Anyone monitoring construction industry trends is aware that the prices of raw construction materials, particularly steel and lumber, have been rapidly increasing since early 2020. Earlier this year, Associated Builders and Contractors reported that iron and steel prices were up 15.6 percent from January of 2020 to January of 2021, and that softwood lumber prices had increased by as much as 73 percent during the same period.

The reasons for these price increases are varied (ranging from supply chain and shipping disruptions to the increased demand for new home construction), and many have their roots in changes introduced to the global economy by the COVID-19 pandemic. Regardless of the explanations for the price increases, the reality is that builders and owners are more frequently facing busted budgets and difficult conversations, sometimes resulting in litigation, about which party is responsible for absorbing the increased costs. As is often the case, the answer to resolving these disputes likely lies in the particular provisions of the contract for construction.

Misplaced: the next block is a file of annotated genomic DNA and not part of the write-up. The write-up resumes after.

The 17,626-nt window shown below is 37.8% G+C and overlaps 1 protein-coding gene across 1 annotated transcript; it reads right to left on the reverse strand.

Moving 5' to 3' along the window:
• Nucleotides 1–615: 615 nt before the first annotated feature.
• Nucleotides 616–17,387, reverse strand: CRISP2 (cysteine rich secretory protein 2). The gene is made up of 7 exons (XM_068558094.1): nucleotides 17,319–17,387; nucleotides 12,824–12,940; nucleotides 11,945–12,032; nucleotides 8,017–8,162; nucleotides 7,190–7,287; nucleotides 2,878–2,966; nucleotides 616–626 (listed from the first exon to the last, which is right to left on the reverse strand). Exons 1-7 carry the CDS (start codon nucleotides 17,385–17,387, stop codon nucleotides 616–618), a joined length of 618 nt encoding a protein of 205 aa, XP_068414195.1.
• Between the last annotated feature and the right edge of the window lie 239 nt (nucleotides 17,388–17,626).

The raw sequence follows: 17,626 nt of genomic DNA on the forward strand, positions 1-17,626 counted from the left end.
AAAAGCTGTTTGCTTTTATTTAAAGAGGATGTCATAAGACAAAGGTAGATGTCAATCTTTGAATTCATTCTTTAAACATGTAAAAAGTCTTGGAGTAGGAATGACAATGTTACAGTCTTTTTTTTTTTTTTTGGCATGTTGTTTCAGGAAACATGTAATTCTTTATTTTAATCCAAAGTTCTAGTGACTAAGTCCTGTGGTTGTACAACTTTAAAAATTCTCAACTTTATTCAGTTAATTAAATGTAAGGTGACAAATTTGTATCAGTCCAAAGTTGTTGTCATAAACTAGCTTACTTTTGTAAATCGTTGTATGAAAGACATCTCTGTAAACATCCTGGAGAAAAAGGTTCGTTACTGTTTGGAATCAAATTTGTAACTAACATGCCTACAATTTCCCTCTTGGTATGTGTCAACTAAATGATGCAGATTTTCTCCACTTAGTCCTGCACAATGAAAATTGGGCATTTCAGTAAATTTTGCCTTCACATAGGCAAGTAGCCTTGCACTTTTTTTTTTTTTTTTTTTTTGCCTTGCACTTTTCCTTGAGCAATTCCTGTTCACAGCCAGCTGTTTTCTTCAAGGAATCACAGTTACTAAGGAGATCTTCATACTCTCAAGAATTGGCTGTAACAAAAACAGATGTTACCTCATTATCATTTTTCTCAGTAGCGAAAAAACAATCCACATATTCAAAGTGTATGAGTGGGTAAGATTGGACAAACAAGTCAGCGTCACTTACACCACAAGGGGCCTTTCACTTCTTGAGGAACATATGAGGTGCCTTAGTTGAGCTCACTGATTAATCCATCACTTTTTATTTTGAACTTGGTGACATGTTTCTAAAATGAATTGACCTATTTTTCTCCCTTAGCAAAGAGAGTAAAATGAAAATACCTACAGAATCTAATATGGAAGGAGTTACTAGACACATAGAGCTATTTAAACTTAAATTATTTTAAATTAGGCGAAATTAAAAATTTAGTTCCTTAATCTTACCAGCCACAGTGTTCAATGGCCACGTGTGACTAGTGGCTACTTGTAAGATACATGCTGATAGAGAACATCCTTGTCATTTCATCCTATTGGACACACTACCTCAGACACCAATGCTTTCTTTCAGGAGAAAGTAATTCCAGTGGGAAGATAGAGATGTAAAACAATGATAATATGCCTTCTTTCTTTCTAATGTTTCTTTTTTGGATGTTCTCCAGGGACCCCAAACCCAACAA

Continue Reading Revisiting Price Escalation Clauses in a Time of Skyrocketing Material Costs

As the coronavirus/COVID-19 pandemic continues to spread and the governmental and private sectors formulate their responses, it has become apparent that the associated economic impacts will be significant and affect all sectors of the economy, including construction. Robinson+Cole’s Construction Group has been monitoring these developments and is already seeing preliminary notices being sent out by